Long-time Bijou School counselor Presnal named principal
District 11 hired from within this spring when it chose Coronado High School Assistant Principal David Engstrom as principal for 2010-11.
The district followed a similar course recently in naming Kathryn Presnal principal of the Bijou School. The alternate four-year high school is in the former Whittier Elementary building at 2904 W. Kiowa St. Presnal has been the counselor at Bijou for all but three semesters since 2002 - she was essentially its first counselor.
(For the record, D-11 Assistant Superintendent Mary Thurman said this week the district was not seeking an in-house hire, but Presnal's experience with the school was one of the main points in the hiring decision.)
In a recent interview, the new principal discussed strategies she's developed over the years to be effective at an alternative high school.
As a start, by the second week of school every year, she said she makes a point of learning the first name of all 135 Bijou students. After that, she explained it's a matter of getting to know them individually, which can be a challenge because students in alternative schools - often because of difficult backgrounds - tend to be withdrawn, to the point of making themselves emotionally “invisible.”
“I tend to take kids who are longshots,” Presnal said. “I try to put them in places where they have a chance to shine… In other schools, they're written off.”
The new principal has spent all her educational years in District 11, working in alternative education (those other three semesters having been assigned to the Tesla Educational Opportunity Center during 2008 and 2009).
Before coming to D-11, she had pursued other careers, initially based on a love of sports dating back to her high school days in Indianapolis, Ind., where she played on her volleyball, basketball and tennis teams. Her first masters' degree was in sports administration.
From the mid-1980s until the late '90s, Presnal worked with companies developing drug-testing programs for athletes. Simultaneously, on the side, she started coaching. “I fell in love with working with kids,” she said. “I was sure that was my next step.”
For her job, Presnal also visited Colorado and the Olympic Training Center. So, in the late '90s, when she decided it was time for a change and relocation in her life, Colorado was a somewhat familiar area.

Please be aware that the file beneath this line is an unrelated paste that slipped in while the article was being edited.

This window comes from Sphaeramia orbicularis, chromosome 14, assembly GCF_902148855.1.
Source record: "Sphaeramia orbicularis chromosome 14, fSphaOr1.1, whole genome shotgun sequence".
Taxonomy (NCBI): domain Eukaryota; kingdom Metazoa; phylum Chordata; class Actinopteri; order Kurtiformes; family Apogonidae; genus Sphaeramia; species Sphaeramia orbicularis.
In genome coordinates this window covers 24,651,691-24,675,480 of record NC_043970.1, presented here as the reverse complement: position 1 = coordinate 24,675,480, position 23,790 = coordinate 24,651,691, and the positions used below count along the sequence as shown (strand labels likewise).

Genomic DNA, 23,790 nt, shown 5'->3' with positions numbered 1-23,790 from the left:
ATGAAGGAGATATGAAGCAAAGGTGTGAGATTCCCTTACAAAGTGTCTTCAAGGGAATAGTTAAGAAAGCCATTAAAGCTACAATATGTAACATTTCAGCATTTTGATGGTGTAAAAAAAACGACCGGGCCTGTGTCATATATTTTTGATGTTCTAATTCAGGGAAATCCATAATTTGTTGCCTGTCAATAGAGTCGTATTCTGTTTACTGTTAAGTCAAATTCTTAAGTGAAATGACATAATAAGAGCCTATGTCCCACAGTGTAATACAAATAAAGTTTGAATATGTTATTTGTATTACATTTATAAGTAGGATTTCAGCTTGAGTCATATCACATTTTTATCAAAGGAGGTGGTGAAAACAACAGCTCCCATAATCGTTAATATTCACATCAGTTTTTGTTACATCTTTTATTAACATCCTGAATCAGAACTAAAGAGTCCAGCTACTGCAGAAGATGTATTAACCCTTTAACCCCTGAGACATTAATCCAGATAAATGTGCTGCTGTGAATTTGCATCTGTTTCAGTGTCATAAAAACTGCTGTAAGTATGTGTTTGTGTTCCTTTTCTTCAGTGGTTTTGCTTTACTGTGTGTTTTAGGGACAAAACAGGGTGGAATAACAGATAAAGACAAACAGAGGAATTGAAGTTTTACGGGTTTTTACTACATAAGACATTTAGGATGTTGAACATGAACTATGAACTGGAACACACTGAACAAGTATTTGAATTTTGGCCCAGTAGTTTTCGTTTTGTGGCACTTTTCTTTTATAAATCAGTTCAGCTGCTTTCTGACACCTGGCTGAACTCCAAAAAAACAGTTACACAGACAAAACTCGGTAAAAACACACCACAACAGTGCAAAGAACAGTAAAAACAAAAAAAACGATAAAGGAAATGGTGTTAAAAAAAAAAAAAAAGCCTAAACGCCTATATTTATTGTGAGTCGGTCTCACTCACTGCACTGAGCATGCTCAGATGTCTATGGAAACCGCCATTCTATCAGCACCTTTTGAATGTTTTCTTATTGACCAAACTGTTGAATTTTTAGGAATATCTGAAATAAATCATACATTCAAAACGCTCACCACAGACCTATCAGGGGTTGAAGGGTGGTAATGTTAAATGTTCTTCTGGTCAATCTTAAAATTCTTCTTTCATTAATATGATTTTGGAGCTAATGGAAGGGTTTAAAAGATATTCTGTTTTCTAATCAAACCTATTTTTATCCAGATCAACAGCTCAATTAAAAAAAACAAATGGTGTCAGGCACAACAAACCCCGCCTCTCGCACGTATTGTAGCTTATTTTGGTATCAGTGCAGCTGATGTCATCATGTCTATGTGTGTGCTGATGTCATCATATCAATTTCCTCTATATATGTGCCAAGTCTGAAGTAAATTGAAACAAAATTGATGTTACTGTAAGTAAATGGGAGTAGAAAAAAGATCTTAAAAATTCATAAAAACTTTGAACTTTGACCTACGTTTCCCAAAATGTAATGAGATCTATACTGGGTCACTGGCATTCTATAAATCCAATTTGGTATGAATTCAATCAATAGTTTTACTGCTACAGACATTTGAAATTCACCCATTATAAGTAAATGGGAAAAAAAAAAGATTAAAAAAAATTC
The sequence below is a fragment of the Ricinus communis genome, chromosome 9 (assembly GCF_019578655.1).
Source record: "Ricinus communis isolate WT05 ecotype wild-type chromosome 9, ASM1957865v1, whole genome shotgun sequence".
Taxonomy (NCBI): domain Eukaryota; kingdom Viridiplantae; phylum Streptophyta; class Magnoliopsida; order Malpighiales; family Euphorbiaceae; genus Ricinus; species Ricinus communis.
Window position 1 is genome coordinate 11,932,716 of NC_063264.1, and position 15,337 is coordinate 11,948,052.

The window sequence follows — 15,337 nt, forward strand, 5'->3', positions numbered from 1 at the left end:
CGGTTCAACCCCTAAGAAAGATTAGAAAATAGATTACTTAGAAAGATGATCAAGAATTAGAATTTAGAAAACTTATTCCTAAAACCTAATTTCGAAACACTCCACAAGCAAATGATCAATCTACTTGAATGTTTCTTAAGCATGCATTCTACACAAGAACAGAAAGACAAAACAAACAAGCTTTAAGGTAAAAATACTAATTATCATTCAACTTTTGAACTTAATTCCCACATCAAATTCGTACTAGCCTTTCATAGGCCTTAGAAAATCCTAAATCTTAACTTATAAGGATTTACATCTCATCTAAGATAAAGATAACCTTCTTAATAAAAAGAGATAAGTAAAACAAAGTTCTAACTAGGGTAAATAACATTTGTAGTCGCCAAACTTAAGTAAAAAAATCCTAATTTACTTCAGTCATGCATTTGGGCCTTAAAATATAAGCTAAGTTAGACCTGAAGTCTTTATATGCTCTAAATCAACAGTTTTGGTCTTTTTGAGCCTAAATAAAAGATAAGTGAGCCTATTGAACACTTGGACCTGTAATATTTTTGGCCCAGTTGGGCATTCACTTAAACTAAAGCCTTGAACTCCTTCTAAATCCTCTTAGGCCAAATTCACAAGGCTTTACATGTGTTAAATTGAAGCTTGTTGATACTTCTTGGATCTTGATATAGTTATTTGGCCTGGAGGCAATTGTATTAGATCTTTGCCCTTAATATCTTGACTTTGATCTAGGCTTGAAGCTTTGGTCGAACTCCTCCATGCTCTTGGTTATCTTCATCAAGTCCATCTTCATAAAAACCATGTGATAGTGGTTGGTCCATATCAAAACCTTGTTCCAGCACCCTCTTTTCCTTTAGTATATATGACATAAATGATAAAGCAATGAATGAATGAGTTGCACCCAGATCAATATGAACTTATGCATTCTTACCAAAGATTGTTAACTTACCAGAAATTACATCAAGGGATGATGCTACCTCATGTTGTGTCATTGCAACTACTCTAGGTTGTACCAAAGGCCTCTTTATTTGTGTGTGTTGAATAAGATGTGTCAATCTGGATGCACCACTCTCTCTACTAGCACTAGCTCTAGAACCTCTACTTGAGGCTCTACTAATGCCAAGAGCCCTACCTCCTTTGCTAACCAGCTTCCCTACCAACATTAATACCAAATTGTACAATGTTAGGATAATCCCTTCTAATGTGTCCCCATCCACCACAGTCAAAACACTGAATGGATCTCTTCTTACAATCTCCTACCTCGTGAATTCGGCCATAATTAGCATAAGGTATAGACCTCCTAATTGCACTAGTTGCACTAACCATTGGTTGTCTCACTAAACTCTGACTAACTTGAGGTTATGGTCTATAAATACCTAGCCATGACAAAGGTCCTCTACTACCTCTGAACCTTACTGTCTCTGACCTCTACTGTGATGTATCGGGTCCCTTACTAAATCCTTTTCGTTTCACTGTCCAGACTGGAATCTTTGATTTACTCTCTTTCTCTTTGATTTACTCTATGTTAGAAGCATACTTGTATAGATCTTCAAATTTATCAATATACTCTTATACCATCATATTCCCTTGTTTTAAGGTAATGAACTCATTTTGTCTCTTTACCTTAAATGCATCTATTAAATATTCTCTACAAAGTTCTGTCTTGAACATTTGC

She spent about five years in the San Luis Valley. Attending Adams State University, she obtained her second masters in 2000, this time in counseling. Partly in conjunction with the college, she worked in community mental health, mainly in a program called “family preservation.” It helped her develop an appreciation for the problems some families face, she recalled. This experience has helped her for Bijou. “After working family preservation, nothing scares you,” she said.
After another, briefer stint in drug-testing, helping the U.S. Anti-Doping Agency get started in Colorado Springs, Presnal decided to try being a school counselor. She submitted applications around the area, then got a call from Bijou Principal Wayne Hutchison, who had co-founded the school in 1995.
“I really enjoyed working with Wayne,” Presnal said. She soon realized that in a small school like Bijou (which traditionally limits itself to 135 students) “a counselor is like another administrator.”
The position was also pretty new. The school had never had a counselor until the year before she started, so Presnal had a large say in defining its role. She brought in people who could speak knowledgeably about issues some students faced, such as HIV or STDs; met with students personally; used team-building to get kids out of their shells; and even wangled funding once for a student trip to Denver, where she was surprised to find that some of them had never been to the city, been to a hotel and/or swum in a pool.
About three years ago, Hutchison told Presnal he was thinking of retiring and wanted her to replace him. She warmed to the idea, and eventually enrolled in a program that allows district employees to earn what's known as a “principal's license.”
Looking ahead to her first year at the helm, she said she plans to retain the school's sensitivity to individual students - even insisting that teachers keep trying to reach kids who resist it at first - but also to insist on a level of academic rigor that's consistent and not “haphazard.” Bijou students have never scored well on the Colorado Student Assessment Program (CSAP), for example. “I don't think education is only about test scores,” she said, “but we have to make sure when students come here we prepare them to be sucessful in life, not just hamburger flippers.”
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